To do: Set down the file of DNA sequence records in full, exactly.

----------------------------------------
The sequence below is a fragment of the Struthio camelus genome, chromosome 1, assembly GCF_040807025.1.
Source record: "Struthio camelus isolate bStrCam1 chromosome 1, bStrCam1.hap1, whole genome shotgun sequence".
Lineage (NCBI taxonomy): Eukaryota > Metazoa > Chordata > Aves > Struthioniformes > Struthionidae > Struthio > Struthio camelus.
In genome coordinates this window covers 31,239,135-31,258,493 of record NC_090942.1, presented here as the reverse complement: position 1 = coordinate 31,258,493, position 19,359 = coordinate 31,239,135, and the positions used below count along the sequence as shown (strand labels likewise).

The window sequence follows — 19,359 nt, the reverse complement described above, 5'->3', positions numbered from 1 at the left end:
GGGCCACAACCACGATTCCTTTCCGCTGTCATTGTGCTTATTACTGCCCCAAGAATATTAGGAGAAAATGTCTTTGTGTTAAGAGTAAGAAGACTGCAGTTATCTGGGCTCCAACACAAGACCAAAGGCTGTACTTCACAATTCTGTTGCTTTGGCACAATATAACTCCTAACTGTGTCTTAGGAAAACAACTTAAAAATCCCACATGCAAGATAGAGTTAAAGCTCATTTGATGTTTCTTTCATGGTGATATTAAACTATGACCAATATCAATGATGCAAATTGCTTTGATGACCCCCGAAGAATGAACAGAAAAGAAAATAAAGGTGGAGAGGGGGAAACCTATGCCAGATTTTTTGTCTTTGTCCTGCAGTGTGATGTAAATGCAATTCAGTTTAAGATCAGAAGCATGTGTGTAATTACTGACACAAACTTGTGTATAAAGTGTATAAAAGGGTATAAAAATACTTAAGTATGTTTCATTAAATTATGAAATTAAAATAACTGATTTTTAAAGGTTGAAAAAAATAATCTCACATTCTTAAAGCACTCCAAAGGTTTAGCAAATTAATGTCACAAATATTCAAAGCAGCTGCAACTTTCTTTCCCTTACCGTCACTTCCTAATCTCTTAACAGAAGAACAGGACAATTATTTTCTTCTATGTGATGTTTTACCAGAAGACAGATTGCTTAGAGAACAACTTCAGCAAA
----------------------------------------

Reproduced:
The sequence below is a fragment of the Struthio camelus genome, chromosome 1, assembly GCF_040807025.1.
Source record: "Struthio camelus isolate bStrCam1 chromosome 1, bStrCam1.hap1, whole genome shotgun sequence".
Lineage (NCBI taxonomy): Eukaryota > Metazoa > Chordata > Aves > Struthioniformes > Struthionidae > Struthio > Struthio camelus.
In genome coordinates this window covers 31,239,135-31,258,493 of record NC_090942.1, presented here as the reverse complement: position 1 = coordinate 31,258,493, position 19,359 = coordinate 31,239,135, and the positions used below count along the sequence as shown (strand labels likewise).

The window sequence follows — 19,359 nt, the reverse complement described above, 5'->3', positions numbered from 1 at the left end:
GGGCCACAACCACGATTCCTTTCCGCTGTCATTGTGCTTATTACTGCCCCAAGAATATTAGGAGAAAATGTCTTTGTGTTAAGAGTAAGAAGACTGCAGTTATCTGGGCTCCAACACAAGACCAAAGGCTGTACTTCACAATTCTGTTGCTTTGGCACAATATAACTCCTAACTGTGTCTTAGGAAAACAACTTAAAAATCCCACATGCAAGATAGAGTTAAAGCTCATTTGATGTTTCTTTCATGGTGATATTAAACTATGACCAATATCAATGATGCAAATTGCTTTGATGACCCCCGAAGAATGAACAGAAAAGAAAATAAAGGTGGAGAGGGGGAAACCTATGCCAGATTTTTTGTCTTTGTCCTGCAGTGTGATGTAAATGCAATTCAGTTTAAGATCAGAAGCATGTGTGTAATTACTGACACAAACTTGTGTATAAAGTGTATAAAAGGGTATAAAAATACTTAAGTATGTTTCATTAAATTATGAAATTAAAATAACTGATTTTTAAAGGTTGAAAAAAATAATCTCACATTCTTAAAGCACTCCAAAGGTTTAGCAAATTAATGTCACAAATATTCAAAGCAGCTGCAACTTTCTTTCCCTTACCGTCACTTCCTAATCTCTTAACAGAAGAACAGGACAATTATTTTCTTCTATGTGATGTTTTACCAGAAGACAGATTGCTTAGAGAACAACTTCAGCAAA